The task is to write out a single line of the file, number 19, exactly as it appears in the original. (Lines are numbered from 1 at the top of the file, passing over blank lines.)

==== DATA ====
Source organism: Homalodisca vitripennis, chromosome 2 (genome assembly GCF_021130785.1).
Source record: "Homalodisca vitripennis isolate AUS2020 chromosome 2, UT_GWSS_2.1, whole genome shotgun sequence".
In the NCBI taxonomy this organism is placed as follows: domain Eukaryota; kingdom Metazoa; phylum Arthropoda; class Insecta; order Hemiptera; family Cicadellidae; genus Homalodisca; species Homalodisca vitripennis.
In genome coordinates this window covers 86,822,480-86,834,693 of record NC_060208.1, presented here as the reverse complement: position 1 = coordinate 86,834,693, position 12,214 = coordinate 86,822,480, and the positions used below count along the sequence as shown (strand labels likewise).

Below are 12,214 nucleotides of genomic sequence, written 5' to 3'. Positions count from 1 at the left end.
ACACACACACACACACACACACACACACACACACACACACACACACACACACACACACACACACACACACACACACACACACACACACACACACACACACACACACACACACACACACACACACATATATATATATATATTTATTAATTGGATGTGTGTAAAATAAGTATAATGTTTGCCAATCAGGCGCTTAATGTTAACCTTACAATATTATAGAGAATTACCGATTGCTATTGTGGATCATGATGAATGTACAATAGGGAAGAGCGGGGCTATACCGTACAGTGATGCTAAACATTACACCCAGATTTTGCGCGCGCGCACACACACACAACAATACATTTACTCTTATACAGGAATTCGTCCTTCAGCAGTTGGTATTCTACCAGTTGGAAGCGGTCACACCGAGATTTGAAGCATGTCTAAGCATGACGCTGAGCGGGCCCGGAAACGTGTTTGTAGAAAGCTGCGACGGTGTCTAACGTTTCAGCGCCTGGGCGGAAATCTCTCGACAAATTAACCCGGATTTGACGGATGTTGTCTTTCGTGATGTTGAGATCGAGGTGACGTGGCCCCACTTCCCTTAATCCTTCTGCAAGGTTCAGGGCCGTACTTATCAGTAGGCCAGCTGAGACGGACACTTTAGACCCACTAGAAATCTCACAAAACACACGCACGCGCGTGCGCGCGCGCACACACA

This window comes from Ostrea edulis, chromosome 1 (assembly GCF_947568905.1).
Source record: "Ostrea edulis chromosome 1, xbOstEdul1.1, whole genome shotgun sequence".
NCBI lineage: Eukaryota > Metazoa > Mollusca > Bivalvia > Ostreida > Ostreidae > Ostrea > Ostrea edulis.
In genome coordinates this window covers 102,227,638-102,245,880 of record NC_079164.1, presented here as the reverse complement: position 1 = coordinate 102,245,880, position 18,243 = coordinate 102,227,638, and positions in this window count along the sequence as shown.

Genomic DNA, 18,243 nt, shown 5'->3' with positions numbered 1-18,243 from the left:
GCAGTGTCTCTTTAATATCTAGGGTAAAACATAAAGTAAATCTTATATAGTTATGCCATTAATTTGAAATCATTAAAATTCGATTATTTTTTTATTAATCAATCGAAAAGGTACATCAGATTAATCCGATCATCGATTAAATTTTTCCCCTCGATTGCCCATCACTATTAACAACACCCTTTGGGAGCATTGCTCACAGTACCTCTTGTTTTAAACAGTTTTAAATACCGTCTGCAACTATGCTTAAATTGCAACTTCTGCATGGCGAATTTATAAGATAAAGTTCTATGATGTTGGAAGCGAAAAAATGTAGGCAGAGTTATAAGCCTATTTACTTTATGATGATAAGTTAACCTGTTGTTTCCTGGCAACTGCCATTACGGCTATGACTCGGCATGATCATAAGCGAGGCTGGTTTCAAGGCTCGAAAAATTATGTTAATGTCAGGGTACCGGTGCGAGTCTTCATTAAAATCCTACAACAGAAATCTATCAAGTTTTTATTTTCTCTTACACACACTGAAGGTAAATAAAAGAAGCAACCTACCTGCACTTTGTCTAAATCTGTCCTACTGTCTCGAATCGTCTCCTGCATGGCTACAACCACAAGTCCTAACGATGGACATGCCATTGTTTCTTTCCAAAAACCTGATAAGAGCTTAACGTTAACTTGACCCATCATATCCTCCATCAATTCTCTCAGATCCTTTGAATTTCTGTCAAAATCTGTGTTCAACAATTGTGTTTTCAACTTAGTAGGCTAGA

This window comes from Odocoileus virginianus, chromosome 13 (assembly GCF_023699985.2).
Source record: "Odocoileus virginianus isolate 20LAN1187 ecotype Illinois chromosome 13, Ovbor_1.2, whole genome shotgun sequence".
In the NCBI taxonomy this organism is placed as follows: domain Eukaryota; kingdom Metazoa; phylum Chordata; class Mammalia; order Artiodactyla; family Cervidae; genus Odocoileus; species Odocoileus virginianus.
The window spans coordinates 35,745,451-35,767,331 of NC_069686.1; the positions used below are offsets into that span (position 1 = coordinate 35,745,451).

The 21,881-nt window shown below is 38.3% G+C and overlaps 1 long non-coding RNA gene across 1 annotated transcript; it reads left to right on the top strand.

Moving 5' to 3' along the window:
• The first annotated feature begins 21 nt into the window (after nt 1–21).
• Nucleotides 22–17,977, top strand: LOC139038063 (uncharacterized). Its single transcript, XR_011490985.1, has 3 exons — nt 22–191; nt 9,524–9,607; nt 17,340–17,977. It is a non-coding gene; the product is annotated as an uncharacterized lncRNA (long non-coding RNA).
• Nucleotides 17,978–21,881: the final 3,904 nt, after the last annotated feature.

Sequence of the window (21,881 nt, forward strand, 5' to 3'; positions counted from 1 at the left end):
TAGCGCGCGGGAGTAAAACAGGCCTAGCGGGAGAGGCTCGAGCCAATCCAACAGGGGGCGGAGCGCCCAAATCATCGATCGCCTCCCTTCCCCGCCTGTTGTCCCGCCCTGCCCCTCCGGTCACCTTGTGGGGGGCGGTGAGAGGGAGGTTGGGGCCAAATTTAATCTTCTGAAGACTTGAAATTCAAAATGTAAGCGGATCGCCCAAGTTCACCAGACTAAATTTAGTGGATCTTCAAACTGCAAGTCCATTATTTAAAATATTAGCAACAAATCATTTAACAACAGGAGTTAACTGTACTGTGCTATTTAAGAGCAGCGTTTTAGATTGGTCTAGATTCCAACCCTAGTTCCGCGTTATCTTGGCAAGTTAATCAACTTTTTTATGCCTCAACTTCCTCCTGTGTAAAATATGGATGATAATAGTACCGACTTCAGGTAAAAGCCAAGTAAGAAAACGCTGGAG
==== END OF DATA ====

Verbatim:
• The first annotated feature begins 21 nt into the window (after nt 1–21).